Moody's lowered HP’s senior unsecured credit rating by one notch, to “Baa1” from “A3.” The rating remains investment grade but Moody's said its outlook is negative, implying it could be further downgraded.
About 75 percent of HP’s revenue comes from personal computers, enterprise servers, printers and services, Lane noted. He said those offerings “face slow to no growth prospects over the coming years.”
Moody's expects the company’s revenue will likely decline 5 percent next year and its profit margin will narrow. It sees free cash flow after dividends next year of about $4 billion, down from an earlier estimate of $6 billion to $7 billion.
Moody's began its review of HP’s rating in October. HP has been falling out of favor on Wall Street as its personal computer and printer businesses face increasing competition from tablet computers and smartphones.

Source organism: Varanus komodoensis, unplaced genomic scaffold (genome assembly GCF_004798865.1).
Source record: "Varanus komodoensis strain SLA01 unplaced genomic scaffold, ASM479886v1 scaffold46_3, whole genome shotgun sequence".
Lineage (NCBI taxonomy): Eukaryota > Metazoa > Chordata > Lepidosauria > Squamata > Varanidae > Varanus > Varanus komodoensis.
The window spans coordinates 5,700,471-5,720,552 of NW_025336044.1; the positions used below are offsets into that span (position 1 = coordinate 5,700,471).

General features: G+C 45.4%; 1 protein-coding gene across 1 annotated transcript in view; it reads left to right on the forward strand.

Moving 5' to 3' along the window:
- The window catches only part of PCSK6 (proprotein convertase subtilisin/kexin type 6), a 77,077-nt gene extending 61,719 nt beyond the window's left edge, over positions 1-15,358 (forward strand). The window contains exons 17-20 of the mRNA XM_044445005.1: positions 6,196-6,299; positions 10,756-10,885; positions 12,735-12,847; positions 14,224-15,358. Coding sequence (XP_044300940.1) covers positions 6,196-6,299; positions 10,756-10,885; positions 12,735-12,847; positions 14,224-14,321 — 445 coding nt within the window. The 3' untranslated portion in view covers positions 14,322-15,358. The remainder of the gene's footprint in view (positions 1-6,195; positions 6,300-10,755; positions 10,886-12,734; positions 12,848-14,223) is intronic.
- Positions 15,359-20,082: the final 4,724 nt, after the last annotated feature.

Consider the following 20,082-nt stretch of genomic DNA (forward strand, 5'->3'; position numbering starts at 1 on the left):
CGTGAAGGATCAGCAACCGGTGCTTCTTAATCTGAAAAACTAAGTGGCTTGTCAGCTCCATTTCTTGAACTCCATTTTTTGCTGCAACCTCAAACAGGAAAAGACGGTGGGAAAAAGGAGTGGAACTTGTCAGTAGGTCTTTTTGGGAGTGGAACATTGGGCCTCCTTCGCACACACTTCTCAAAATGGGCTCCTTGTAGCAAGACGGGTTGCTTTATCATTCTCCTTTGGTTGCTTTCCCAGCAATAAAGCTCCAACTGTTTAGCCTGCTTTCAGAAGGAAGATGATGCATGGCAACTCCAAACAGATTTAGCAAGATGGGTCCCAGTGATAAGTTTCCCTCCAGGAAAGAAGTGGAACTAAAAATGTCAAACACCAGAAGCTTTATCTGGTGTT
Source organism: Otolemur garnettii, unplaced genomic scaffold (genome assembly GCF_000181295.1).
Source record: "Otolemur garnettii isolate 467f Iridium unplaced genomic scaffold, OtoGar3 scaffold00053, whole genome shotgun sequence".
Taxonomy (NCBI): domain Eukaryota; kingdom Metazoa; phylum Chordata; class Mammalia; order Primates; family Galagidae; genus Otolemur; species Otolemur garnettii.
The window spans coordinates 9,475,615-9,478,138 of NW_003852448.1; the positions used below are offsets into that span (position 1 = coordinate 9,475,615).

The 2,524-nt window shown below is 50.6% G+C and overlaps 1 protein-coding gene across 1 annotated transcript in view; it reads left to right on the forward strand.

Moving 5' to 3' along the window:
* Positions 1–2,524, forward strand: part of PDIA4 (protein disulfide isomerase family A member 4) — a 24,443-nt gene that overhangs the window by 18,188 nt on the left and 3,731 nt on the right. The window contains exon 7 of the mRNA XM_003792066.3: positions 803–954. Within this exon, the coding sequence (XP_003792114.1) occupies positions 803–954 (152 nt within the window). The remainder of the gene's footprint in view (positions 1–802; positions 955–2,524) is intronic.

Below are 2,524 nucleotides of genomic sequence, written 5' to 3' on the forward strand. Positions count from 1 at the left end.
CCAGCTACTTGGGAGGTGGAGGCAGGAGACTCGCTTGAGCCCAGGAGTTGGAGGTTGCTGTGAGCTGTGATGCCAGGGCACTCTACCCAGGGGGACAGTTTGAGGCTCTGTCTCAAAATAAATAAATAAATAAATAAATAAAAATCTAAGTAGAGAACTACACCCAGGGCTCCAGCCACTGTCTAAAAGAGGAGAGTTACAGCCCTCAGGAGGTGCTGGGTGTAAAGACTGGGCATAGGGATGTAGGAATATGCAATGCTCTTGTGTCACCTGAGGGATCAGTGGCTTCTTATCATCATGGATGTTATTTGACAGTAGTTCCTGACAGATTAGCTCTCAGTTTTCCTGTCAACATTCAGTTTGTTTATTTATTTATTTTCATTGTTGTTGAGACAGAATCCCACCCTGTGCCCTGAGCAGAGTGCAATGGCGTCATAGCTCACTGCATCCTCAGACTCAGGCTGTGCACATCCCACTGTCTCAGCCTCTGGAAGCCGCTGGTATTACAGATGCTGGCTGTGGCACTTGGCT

To add to its doldrums, HP announced last week that it took an $8.8 billion charge because it determined a business software maker it acquired for $10 billion last year was worth far less. HP has alleged that the acquired company, Autonomy, lied about its finances.
In August, HP disclosed that its $13 billion acquisition of technology consulting service Electronic Data Systems wasn’t working out as well as management had expected.
The trouble in Autonomy and EDS has forced HP to absorb nearly $17 billion in accounting charges in the past two quarters, resulting in the biggest losses in the company’s 73-year history.
HP’s market value has been cut in half since the beginning of the year.
Moody's assigns the “Baa1” rating to debt that it believes is on the lower end of investment grade. Companies with the rating are subject to moderate risk of default, placing them somewhere between safe and speculative investments.
HP’s stock closed up 37 cents, or 3 percent, at $12.73.
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